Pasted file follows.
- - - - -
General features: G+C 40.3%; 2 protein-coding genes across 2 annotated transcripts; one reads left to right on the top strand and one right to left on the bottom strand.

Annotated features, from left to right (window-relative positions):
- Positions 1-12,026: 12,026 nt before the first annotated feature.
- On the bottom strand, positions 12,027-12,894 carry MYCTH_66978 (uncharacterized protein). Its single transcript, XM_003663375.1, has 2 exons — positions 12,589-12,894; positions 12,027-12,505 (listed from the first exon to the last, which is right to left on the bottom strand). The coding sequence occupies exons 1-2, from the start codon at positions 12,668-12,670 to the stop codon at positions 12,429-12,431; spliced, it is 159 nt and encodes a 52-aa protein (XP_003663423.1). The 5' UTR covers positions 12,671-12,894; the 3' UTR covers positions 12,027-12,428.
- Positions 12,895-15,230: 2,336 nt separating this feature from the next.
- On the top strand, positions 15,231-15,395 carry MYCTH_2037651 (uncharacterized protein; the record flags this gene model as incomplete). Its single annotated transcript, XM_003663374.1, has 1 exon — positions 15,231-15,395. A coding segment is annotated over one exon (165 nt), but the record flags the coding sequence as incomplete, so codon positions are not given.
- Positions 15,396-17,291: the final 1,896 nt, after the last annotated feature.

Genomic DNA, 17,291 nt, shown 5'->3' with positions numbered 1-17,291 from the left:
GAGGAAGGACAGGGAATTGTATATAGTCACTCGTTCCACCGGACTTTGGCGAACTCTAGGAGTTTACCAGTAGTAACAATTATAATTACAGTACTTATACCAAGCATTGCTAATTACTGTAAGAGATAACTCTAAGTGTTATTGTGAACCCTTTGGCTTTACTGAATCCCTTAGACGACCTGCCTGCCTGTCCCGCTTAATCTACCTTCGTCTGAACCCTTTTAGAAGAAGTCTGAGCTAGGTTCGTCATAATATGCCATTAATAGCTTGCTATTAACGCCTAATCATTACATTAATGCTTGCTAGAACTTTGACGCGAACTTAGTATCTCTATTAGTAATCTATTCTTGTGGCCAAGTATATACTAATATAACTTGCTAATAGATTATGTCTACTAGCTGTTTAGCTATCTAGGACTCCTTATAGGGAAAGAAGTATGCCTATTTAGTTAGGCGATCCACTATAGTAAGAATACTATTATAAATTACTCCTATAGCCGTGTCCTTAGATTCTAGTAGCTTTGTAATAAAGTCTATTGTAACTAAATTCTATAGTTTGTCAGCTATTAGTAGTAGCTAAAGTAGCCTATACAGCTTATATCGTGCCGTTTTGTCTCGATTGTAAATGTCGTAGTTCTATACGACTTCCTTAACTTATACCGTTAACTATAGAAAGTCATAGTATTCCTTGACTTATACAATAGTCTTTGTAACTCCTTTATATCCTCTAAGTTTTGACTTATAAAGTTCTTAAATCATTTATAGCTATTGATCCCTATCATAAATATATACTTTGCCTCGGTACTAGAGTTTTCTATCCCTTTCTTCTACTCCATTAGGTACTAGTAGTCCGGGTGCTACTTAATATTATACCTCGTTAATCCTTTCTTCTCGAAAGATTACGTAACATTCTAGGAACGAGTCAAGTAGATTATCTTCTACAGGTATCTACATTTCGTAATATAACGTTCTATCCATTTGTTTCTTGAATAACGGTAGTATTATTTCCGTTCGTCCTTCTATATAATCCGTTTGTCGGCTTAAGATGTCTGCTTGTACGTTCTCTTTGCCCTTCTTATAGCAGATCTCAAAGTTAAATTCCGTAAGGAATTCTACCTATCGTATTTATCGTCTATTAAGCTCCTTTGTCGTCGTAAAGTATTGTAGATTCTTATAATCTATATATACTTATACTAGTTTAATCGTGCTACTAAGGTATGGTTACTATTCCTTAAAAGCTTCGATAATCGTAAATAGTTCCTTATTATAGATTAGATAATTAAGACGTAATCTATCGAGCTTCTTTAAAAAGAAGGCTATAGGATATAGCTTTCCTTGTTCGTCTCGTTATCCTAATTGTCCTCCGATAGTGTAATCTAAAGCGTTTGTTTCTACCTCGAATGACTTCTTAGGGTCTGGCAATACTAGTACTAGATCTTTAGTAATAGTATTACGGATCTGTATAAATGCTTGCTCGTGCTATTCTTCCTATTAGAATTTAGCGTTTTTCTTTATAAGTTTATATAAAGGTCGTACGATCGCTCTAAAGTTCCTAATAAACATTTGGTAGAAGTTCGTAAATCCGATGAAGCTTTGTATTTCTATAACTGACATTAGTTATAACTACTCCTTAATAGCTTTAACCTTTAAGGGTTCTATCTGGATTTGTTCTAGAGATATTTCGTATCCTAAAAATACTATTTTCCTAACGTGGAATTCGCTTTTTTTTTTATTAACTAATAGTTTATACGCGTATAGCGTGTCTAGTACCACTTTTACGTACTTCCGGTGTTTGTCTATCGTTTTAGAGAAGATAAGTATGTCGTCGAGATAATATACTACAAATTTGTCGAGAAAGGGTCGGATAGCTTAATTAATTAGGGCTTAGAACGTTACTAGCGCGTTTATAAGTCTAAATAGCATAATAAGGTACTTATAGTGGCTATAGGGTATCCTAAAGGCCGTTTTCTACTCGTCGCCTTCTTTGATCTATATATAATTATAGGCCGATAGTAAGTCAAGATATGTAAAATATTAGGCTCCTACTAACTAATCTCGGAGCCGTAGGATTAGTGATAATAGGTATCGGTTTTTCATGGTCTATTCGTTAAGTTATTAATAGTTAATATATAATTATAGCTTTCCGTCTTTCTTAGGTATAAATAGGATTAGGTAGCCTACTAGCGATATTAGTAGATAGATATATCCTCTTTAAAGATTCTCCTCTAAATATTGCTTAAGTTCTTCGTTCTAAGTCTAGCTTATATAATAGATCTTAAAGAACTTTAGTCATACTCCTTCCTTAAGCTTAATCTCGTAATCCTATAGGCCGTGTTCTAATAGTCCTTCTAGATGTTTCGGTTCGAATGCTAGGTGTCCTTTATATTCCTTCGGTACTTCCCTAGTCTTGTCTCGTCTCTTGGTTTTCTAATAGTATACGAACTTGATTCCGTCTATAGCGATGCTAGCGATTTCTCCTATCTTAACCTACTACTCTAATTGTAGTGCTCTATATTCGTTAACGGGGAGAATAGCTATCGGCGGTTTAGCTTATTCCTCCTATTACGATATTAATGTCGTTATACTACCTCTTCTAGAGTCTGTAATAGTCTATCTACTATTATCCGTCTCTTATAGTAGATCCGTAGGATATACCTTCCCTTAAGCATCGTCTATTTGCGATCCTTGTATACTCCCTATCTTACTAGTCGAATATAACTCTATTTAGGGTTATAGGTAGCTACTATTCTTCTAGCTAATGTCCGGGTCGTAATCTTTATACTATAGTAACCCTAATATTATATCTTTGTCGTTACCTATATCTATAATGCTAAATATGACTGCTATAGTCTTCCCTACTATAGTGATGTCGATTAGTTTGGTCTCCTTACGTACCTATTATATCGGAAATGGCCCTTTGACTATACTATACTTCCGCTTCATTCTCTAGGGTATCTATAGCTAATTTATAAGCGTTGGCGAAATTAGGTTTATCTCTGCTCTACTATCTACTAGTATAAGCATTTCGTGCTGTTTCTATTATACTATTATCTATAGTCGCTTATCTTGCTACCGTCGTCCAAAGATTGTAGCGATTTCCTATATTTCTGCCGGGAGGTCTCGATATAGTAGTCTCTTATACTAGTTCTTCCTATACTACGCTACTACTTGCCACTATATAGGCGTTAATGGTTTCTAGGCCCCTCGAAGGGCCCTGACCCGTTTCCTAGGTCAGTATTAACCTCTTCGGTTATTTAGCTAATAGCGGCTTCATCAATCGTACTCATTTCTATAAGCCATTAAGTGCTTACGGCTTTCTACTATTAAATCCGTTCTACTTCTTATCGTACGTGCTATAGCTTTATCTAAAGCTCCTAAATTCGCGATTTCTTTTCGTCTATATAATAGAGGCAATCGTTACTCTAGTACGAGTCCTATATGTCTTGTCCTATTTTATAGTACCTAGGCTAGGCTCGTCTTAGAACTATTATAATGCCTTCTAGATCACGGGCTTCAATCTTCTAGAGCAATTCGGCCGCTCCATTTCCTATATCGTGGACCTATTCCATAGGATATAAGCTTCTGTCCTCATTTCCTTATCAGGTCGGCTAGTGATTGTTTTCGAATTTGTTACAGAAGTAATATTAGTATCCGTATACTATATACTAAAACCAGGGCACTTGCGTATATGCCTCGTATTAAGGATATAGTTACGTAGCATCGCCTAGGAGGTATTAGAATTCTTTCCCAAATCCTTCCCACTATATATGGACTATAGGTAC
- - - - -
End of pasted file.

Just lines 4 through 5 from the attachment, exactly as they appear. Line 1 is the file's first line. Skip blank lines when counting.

- On the bottom strand, positions 12,027-12,894 carry MYCTH_66978 (uncharacterized protein). Its single transcript, XM_003663375.1, has 2 exons — positions 12,589-12,894; positions 12,027-12,505 (listed from the first exon to the last, which is right to left on the bottom strand). The coding sequence occupies exons 1-2, from the start codon at positions 12,668-12,670 to the stop codon at positions 12,429-12,431; spliced, it is 159 nt and encodes a 52-aa protein (XP_003663423.1). The 5' UTR covers positions 12,671-12,894; the 3' UTR covers positions 12,027-12,428.
- Positions 12,895-15,230: 2,336 nt separating this feature from the next.